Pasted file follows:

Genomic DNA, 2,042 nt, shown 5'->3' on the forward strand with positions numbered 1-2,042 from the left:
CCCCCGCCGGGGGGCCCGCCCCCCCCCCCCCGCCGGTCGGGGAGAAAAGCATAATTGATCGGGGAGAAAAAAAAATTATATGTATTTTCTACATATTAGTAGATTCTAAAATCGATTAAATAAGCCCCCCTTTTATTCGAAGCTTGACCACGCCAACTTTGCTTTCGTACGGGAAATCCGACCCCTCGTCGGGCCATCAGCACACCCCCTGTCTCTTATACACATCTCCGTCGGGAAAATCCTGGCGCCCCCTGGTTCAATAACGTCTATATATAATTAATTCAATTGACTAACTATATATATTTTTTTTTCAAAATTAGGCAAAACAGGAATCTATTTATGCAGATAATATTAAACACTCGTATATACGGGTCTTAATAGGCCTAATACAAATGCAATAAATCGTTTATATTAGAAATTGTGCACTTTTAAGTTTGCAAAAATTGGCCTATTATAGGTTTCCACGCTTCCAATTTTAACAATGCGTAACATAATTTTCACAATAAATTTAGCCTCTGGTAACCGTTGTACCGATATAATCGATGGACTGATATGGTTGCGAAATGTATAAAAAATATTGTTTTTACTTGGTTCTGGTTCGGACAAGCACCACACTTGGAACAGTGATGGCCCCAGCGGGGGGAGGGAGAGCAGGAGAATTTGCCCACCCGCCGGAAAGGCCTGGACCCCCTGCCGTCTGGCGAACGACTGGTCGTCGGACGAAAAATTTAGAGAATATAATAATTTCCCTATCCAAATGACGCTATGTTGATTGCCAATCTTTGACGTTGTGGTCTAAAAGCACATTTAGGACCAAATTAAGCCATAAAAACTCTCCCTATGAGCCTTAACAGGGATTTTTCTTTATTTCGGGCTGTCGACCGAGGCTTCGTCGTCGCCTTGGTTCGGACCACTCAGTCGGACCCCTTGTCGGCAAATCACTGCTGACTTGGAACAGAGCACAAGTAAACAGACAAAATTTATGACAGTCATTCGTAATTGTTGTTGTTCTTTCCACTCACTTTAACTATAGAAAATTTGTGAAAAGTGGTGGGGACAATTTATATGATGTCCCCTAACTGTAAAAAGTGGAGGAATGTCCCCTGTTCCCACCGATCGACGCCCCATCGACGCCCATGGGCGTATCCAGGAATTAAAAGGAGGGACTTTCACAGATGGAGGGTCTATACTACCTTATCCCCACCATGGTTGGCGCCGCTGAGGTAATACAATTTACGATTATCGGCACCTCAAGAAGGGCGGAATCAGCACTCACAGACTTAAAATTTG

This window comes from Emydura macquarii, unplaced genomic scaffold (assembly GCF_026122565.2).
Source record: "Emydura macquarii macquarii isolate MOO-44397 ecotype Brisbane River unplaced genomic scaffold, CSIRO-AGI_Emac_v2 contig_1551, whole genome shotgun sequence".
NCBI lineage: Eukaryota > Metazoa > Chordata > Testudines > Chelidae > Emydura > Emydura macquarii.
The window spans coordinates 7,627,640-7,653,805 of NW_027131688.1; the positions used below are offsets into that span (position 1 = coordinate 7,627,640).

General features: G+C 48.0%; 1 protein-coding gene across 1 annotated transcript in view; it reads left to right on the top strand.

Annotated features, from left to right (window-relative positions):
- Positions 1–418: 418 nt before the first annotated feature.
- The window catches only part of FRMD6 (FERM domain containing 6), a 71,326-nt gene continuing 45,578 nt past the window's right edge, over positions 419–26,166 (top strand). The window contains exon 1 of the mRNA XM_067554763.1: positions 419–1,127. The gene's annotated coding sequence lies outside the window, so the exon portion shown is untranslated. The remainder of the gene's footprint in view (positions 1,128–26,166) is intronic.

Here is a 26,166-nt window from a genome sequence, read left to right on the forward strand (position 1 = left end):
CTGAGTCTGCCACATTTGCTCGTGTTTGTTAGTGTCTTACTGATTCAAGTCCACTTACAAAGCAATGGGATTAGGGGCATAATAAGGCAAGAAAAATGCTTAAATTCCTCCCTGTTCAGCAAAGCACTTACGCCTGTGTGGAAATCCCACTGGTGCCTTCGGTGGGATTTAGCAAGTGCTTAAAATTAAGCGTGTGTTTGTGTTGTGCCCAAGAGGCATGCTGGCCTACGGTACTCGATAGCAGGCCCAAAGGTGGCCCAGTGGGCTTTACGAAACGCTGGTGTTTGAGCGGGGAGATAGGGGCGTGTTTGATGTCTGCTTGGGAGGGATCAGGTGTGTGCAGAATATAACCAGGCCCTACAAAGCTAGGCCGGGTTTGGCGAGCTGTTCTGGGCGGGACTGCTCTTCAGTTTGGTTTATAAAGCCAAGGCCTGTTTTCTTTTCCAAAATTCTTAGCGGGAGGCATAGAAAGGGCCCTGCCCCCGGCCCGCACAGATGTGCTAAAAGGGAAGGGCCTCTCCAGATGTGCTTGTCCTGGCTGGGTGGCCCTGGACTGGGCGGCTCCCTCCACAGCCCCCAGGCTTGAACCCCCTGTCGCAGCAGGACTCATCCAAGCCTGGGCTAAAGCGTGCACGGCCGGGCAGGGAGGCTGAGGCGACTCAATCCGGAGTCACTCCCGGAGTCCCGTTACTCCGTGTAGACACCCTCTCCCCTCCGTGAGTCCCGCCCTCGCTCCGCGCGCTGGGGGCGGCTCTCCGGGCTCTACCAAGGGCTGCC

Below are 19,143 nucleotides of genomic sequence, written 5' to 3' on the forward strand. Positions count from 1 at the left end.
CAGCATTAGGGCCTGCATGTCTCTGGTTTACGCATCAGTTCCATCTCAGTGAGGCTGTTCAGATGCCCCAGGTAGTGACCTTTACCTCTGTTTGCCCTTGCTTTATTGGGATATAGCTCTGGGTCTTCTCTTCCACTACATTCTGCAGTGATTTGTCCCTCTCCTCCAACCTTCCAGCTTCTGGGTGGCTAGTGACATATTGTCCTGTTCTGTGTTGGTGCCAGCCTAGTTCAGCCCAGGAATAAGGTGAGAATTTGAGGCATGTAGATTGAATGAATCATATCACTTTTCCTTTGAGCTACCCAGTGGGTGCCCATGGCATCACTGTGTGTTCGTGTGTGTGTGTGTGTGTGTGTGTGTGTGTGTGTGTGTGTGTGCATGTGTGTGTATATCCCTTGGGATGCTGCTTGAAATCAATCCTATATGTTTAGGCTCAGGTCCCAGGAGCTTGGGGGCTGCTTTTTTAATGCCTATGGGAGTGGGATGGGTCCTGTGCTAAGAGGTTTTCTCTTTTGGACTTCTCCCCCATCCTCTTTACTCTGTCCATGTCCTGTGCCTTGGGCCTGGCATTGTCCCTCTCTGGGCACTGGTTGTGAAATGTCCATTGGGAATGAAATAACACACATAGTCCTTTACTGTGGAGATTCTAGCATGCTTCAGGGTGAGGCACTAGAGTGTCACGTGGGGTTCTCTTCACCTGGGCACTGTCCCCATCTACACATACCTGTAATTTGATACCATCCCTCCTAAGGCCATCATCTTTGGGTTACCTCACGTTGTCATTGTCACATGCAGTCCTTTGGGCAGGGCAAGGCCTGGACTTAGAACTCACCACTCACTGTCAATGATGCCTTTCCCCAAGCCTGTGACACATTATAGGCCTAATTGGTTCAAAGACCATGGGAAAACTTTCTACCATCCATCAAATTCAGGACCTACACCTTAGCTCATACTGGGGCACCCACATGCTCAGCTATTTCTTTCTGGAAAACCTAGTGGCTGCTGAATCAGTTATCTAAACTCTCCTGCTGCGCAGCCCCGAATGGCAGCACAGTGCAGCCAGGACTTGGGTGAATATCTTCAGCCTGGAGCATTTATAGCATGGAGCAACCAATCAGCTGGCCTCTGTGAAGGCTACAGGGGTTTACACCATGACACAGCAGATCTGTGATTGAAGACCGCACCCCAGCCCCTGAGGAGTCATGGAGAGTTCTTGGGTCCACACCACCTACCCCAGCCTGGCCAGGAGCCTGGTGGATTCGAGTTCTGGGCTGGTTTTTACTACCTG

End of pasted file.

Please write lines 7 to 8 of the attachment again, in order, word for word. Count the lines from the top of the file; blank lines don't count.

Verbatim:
General features: G+C 48.0%; 1 protein-coding gene across 1 annotated transcript in view; it reads left to right on the top strand.

Annotated features, from left to right (window-relative positions):